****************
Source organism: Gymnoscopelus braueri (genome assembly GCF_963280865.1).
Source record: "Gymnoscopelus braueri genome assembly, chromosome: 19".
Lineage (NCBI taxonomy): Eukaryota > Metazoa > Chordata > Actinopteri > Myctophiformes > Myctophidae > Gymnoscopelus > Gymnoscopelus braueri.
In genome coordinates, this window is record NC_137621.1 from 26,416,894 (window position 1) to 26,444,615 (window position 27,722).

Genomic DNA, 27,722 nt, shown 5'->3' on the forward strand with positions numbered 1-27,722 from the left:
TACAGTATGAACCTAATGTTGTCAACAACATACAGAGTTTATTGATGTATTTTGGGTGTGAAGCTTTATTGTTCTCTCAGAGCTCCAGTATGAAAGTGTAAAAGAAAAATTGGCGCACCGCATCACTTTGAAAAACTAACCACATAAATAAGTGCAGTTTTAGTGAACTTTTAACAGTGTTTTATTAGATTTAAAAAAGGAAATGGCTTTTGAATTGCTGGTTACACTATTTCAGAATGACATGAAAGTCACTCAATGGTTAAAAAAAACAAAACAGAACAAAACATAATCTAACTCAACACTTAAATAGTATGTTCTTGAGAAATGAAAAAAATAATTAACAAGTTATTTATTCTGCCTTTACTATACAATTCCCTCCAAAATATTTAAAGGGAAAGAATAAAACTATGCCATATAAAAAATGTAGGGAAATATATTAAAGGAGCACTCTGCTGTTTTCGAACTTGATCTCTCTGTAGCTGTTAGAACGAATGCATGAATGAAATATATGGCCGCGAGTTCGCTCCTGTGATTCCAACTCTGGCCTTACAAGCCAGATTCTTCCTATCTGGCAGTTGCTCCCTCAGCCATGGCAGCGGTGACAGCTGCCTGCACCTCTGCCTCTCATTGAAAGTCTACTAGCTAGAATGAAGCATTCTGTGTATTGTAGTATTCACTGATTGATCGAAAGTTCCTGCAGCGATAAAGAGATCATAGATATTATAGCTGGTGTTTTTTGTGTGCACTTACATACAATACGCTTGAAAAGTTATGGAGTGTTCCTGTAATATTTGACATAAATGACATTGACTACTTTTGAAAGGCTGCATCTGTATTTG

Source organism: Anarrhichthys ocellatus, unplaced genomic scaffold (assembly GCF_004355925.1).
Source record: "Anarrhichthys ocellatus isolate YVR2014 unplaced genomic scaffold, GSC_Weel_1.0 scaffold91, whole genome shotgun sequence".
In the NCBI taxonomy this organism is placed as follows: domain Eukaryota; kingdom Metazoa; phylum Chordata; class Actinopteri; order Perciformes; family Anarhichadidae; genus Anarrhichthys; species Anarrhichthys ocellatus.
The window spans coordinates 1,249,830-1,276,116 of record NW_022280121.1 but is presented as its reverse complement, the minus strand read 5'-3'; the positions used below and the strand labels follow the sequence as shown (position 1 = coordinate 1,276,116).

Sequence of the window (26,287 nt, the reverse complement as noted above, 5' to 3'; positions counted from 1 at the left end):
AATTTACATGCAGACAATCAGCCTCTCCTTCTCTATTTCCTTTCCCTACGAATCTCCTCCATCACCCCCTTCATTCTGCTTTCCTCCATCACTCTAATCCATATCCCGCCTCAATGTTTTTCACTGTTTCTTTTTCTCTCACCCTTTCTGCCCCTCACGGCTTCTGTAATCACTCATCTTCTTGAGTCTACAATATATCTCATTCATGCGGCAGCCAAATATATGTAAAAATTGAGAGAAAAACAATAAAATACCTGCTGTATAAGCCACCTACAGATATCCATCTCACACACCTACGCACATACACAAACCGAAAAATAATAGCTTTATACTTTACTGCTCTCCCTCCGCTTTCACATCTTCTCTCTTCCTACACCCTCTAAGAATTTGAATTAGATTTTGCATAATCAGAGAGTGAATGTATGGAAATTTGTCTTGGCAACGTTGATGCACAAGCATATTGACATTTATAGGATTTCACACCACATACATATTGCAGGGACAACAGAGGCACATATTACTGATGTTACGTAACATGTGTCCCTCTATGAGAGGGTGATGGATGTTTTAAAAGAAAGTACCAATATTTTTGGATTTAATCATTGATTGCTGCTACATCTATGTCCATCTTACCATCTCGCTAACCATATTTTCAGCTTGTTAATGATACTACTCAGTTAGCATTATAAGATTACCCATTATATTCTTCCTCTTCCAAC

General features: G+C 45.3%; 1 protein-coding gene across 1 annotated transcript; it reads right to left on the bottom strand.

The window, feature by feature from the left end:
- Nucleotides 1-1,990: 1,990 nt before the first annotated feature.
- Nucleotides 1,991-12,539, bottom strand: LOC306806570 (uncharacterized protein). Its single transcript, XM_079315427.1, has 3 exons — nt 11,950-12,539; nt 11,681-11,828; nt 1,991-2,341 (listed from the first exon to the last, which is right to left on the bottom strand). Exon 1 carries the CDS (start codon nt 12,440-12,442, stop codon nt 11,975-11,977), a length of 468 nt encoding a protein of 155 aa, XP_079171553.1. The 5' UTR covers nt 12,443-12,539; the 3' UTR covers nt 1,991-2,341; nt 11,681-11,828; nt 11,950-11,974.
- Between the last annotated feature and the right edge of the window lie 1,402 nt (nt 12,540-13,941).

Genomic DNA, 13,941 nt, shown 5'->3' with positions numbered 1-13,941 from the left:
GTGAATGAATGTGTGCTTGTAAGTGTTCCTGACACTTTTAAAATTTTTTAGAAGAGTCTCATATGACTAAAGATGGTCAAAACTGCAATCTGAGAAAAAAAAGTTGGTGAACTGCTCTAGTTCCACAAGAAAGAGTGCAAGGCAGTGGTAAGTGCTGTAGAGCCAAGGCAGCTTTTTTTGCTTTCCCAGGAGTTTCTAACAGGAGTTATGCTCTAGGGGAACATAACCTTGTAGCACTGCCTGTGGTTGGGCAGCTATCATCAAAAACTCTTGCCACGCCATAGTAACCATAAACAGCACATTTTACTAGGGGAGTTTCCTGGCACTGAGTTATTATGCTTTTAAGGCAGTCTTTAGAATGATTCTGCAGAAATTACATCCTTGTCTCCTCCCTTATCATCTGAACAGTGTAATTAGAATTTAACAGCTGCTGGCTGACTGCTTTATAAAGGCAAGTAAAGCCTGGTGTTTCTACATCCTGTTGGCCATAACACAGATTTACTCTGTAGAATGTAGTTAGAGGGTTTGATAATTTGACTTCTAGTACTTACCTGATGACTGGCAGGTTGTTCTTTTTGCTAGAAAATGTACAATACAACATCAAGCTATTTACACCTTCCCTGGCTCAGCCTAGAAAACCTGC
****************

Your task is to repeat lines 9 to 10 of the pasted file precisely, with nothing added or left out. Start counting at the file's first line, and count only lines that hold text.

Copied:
In the NCBI taxonomy this organism is placed as follows: domain Eukaryota; kingdom Metazoa; phylum Chordata; class Actinopteri; order Perciformes; family Anarhichadidae; genus Anarrhichthys; species Anarrhichthys ocellatus.
The window spans coordinates 1,249,830-1,276,116 of record NW_022280121.1 but is presented as its reverse complement, the minus strand read 5'-3'; the positions used below and the strand labels follow the sequence as shown (position 1 = coordinate 1,276,116).